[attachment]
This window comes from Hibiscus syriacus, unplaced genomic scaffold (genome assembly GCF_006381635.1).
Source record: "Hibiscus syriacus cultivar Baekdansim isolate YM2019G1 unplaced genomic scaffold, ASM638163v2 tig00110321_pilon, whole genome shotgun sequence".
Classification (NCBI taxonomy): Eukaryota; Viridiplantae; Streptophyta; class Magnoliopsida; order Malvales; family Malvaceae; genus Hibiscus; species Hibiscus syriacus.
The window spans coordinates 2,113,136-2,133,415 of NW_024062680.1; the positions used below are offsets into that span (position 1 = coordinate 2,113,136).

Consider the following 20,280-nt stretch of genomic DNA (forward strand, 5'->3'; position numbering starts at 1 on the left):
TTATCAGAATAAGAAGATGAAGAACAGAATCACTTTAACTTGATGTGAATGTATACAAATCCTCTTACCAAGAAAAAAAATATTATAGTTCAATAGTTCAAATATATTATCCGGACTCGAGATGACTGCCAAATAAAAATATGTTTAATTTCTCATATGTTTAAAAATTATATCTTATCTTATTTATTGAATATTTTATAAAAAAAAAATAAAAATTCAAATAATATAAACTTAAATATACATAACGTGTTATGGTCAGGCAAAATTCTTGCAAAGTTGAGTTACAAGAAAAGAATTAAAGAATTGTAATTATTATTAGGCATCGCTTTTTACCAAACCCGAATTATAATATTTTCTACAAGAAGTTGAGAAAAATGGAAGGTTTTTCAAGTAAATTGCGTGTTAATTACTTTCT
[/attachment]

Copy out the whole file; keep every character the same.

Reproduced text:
This window comes from Hibiscus syriacus, unplaced genomic scaffold (genome assembly GCF_006381635.1).
Source record: "Hibiscus syriacus cultivar Baekdansim isolate YM2019G1 unplaced genomic scaffold, ASM638163v2 tig00110321_pilon, whole genome shotgun sequence".
Classification (NCBI taxonomy): Eukaryota; Viridiplantae; Streptophyta; class Magnoliopsida; order Malvales; family Malvaceae; genus Hibiscus; species Hibiscus syriacus.
The window spans coordinates 2,113,136-2,133,415 of NW_024062680.1; the positions used below are offsets into that span (position 1 = coordinate 2,113,136).

Consider the following 20,280-nt stretch of genomic DNA (forward strand, 5'->3'; position numbering starts at 1 on the left):
TTATCAGAATAAGAAGATGAAGAACAGAATCACTTTAACTTGATGTGAATGTATACAAATCCTCTTACCAAGAAAAAAAATATTATAGTTCAATAGTTCAAATATATTATCCGGACTCGAGATGACTGCCAAATAAAAATATGTTTAATTTCTCATATGTTTAAAAATTATATCTTATCTTATTTATTGAATATTTTATAAAAAAAAAATAAAAATTCAAATAATATAAACTTAAATATACATAACGTGTTATGGTCAGGCAAAATTCTTGCAAAGTTGAGTTACAAGAAAAGAATTAAAGAATTGTAATTATTATTAGGCATCGCTTTTTACCAAACCCGAATTATAATATTTTCTACAAGAAGTTGAGAAAAATGGAAGGTTTTTCAAGTAAATTGCGTGTTAATTACTTTCT